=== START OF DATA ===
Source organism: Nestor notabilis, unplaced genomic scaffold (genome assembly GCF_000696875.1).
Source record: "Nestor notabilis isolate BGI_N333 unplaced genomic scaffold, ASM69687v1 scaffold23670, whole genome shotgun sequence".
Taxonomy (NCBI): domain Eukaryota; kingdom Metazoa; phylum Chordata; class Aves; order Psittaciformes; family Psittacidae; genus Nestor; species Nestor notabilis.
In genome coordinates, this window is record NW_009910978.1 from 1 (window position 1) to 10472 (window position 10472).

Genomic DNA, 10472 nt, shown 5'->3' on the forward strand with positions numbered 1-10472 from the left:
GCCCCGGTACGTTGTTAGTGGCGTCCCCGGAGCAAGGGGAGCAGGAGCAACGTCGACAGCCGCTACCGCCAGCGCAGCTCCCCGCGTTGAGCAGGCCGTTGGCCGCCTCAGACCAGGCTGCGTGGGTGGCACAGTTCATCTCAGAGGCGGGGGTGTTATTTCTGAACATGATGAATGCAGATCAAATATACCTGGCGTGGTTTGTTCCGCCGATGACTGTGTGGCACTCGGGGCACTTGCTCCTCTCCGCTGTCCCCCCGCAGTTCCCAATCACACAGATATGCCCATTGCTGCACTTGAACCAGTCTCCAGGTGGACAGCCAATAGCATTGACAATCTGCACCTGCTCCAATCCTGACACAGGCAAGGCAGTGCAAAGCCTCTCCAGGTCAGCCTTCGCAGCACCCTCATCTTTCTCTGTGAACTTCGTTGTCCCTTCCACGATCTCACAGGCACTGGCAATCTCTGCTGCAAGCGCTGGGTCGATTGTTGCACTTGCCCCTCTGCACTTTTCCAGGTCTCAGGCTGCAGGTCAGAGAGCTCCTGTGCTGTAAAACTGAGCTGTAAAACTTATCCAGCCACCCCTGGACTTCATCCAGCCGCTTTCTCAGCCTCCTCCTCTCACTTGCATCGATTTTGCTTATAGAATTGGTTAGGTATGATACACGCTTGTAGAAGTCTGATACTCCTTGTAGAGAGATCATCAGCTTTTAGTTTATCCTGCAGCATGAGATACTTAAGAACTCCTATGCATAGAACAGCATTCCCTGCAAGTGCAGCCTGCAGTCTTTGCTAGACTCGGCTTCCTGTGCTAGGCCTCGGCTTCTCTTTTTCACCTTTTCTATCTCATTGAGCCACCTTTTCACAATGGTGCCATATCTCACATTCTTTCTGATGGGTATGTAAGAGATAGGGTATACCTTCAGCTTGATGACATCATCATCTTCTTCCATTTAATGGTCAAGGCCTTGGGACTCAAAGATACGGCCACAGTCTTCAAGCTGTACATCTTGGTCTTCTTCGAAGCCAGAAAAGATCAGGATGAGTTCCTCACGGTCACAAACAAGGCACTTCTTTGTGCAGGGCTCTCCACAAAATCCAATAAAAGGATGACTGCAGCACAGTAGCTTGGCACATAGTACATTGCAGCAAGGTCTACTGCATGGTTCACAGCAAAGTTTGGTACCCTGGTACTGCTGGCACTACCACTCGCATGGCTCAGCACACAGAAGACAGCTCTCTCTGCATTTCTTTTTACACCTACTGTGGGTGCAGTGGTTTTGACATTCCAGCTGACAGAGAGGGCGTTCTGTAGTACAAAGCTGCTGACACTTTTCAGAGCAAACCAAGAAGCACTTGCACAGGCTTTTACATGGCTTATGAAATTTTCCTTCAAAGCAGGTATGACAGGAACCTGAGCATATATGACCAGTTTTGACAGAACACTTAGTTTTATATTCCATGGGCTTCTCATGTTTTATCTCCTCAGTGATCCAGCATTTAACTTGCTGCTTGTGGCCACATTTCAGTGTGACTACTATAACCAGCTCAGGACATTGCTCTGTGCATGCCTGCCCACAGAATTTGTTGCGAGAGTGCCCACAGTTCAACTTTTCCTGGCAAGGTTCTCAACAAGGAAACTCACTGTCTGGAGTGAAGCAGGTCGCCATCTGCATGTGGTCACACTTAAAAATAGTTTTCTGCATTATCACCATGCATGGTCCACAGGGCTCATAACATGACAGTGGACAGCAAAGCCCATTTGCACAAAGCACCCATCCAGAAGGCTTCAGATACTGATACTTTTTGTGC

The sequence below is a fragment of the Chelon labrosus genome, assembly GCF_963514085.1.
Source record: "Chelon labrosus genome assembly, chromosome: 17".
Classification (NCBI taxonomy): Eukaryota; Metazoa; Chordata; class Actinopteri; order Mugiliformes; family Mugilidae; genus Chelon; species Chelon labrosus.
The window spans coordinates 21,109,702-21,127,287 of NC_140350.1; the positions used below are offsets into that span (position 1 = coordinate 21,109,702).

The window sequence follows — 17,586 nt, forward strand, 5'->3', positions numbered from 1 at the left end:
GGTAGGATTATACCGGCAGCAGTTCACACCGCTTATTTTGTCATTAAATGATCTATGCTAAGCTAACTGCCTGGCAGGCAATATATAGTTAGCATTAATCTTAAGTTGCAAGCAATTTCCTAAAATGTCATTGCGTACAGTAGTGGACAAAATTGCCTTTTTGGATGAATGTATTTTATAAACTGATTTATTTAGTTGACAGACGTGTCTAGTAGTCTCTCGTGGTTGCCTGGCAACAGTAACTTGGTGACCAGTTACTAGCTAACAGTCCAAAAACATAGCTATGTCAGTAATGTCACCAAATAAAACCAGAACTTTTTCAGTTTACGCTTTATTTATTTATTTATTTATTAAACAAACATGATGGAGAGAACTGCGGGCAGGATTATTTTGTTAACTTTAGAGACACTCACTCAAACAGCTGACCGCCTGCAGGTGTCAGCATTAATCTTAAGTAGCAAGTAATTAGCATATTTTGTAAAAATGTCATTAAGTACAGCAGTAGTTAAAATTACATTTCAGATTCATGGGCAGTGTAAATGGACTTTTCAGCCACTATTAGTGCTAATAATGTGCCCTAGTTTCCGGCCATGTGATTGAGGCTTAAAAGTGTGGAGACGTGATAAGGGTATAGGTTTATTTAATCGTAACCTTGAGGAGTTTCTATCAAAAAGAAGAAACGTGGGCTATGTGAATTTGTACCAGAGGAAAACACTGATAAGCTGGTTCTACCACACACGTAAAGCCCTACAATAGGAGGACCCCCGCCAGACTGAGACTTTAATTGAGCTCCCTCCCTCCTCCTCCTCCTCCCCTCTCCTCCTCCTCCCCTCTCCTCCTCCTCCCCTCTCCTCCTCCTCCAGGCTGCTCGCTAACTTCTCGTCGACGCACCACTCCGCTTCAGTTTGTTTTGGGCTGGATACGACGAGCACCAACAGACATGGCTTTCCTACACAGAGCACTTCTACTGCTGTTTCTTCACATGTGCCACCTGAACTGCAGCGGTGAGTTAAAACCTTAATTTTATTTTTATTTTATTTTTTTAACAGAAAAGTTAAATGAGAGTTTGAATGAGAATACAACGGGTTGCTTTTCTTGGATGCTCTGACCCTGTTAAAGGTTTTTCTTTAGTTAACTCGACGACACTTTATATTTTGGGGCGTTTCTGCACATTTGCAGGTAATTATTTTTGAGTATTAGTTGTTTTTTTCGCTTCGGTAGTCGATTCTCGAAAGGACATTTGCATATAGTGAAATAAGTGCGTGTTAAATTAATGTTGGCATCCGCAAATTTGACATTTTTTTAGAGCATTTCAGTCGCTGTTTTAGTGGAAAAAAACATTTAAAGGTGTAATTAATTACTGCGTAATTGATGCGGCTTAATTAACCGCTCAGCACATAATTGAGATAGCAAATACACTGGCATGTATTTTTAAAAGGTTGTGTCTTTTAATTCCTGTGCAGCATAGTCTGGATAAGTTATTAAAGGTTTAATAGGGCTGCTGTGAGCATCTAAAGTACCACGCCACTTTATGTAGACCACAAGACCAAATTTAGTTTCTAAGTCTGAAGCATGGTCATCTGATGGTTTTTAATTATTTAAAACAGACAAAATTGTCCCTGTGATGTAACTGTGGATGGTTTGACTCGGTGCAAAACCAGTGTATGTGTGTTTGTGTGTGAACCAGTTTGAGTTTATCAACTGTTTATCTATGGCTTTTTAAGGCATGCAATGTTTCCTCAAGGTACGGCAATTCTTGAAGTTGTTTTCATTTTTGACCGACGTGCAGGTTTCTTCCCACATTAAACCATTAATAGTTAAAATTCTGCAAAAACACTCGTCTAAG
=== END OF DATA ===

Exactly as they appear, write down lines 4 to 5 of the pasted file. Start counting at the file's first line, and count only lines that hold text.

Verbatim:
In genome coordinates, this window is record NW_009910978.1 from 1 (window position 1) to 10472 (window position 10472).

Genomic DNA, 10472 nt, shown 5'->3' on the forward strand with positions numbered 1-10472 from the left: